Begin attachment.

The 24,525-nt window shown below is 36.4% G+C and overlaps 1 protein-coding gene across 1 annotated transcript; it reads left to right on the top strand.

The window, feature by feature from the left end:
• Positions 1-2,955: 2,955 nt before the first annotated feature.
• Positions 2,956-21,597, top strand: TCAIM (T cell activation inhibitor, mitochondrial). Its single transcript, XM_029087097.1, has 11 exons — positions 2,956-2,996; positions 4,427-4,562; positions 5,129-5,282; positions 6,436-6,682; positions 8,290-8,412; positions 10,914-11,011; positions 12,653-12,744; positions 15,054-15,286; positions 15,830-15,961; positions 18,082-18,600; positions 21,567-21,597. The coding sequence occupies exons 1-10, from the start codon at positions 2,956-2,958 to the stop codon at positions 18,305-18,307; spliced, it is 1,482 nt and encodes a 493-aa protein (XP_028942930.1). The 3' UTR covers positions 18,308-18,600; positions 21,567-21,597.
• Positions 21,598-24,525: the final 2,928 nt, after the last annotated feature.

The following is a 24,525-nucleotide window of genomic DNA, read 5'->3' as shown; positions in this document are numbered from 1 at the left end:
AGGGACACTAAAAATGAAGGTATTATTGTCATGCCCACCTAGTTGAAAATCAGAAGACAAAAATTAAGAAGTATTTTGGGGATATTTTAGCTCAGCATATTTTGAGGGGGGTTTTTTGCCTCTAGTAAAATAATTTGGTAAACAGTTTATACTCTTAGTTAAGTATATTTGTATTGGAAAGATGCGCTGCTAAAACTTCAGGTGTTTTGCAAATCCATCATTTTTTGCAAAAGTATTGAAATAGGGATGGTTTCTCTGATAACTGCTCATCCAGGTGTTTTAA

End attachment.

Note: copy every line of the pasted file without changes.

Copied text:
The 24,525-nt window shown below is 36.4% G+C and overlaps 1 protein-coding gene across 1 annotated transcript; it reads left to right on the top strand.

The window, feature by feature from the left end:
• Positions 1-2,955: 2,955 nt before the first annotated feature.
• Positions 2,956-21,597, top strand: TCAIM (T cell activation inhibitor, mitochondrial). Its single transcript, XM_029087097.1, has 11 exons — positions 2,956-2,996; positions 4,427-4,562; positions 5,129-5,282; positions 6,436-6,682; positions 8,290-8,412; positions 10,914-11,011; positions 12,653-12,744; positions 15,054-15,286; positions 15,830-15,961; positions 18,082-18,600; positions 21,567-21,597. The coding sequence occupies exons 1-10, from the start codon at positions 2,956-2,958 to the stop codon at positions 18,305-18,307; spliced, it is 1,482 nt and encodes a 493-aa protein (XP_028942930.1). The 3' UTR covers positions 18,308-18,600; positions 21,567-21,597.
• Positions 21,598-24,525: the final 2,928 nt, after the last annotated feature.

The following is a 24,525-nucleotide window of genomic DNA, read 5'->3' as shown; positions in this document are numbered from 1 at the left end:
AGGGACACTAAAAATGAAGGTATTATTGTCATGCCCACCTAGTTGAAAATCAGAAGACAAAAATTAAGAAGTATTTTGGGGATATTTTAGCTCAGCATATTTTGAGGGGGGTTTTTTGCCTCTAGTAAAATAATTTGGTAAACAGTTTATACTCTTAGTTAAGTATATTTGTATTGGAAAGATGCGCTGCTAAAACTTCAGGTGTTTTGCAAATCCATCATTTTTTGCAAAAGTATTGAAATAGGGATGGTTTCTCTGATAACTGCTCATCCAGGTGTTTTAA